DP: The press release had a quote from your personal statement that mentioned the importance of your Armenian-American identity. Could you expand on that a little?
AG: Well, I grew up in northern New Jersey, where there is a big Armenian-American community. People were from Turkey, Istanbul, Beirut, Aleppo, and such. Growing up there immersed me in the peculiarities of the Armenian experience. We have a history of a genocide that is still deep in our memories today; we know our family histories going back four or five generations because we have to, in order to explain things like how I ended up in Cliffside Park, N.J., or in Bergen County more generally. I had to understand a very unique history of family moves that are tied to a deeper history of the Armenian people.
I think that experience is definitely a part of what makes me so interested in history: being of and from a culture of people who have a very deep history and have to tell their family histories very precisely in order to understand where they’re from — a contested history where a non-marginal part of the world claims that your people’s identifying historical moment was not even a genocide — and having to engage with people in debate about the past, instead of engaging with the past as a series of facts. All of that gave me a historiographical understanding of the way the world works. You can’t avoid seeing history as a contested battleground, as a past that affects the present and your thoughts about the future, starting from a very young age. And I think that’s a major part of how I ended up wanting to become a history major — wanting to change and contribute to the discourse — because I saw as an Armenian how the discourse can be affected by competing visions and stories about what history was.
DP: And how would you say being Armenian-American impacted your time at Princeton?
AG: I went to an Armenian day school growing up, so I only knew Armenian-Americans in my life until I was fourteen years old. I experienced culture shock in high school, which was like, Oh wow, there’s an American life that I wasn’t familiar with before, because it was a very diverse high school, but everyone there still had at least one grandparent whose mother tongue was not English. I don’t think I met anyone in childhood whose grandparents all had English as a first language. And that, in turn, was another major shock when I came to Princeton: having to realize that there was an entire world of what you might call “true Americans,” or Americans whose identities are not deeply tied to another country or part of the world. Adjusting to that was definitely tough. It wasn’t necessarily not having an Armenian-American community — in fact, senior year, I formed an Armenian-American society after I met some other Armenian Americans — but generally being in a space inhabited by people whose families have been here for many generations, many of whom have even sent people to Princeton for many generations. That was a severe culture shock, because I was not familiar with that world at all. My background did not prepare me for the kind of diversity that I experienced at Princeton.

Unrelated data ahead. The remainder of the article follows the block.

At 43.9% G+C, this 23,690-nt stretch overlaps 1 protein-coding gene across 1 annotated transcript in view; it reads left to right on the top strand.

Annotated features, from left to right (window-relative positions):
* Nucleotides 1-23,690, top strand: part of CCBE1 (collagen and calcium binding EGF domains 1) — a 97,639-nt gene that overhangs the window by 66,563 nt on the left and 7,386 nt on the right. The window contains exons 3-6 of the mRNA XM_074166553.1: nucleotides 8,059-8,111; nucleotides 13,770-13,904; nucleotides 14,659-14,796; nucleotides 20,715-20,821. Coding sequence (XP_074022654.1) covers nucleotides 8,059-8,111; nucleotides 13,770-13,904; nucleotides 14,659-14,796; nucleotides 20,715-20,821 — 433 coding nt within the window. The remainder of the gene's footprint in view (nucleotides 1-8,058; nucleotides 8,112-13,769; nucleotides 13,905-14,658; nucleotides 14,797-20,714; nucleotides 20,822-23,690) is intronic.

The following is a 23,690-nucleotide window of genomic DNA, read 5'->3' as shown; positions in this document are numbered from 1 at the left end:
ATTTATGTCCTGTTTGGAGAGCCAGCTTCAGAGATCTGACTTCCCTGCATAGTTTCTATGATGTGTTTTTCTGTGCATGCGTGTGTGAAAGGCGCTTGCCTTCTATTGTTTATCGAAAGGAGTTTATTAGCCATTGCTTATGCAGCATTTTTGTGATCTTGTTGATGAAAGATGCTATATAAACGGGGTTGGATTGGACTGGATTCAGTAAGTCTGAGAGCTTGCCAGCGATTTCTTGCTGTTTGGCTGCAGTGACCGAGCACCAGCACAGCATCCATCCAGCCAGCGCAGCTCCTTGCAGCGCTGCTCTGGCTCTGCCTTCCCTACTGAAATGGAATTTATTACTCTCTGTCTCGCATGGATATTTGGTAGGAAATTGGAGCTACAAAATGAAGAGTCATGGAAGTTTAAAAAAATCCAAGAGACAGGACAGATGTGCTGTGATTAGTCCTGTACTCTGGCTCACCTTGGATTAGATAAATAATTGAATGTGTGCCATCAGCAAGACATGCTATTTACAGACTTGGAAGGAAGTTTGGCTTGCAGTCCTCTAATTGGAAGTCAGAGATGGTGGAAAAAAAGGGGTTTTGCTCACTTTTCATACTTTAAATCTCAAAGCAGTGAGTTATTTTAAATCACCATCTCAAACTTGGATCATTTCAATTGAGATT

Holbrook, a comparative literature major, plans to pursue an M.Phil. in education at the University of Cambridge in her first year. She will then pursue an M.Litt. at the University of St. Andrews. On campus, Holbrook participates in Innovation science magazine and is a Writing Center fellow.
Q&A with Myrial Holbrook ’19
The Daily Princetonian: How did you first hear about the Marshall Scholarship, and what convinced you to apply?
Myrial Holbrook: I’ve always loved English literature, so I always thought I’d want to study in the U.K. That became clearer even more when I studied abroad with the English department in London my junior year. The museum culture really attracted me, not just the educational system — and obviously, for a comparative literature major, the literary landmarks are incredible.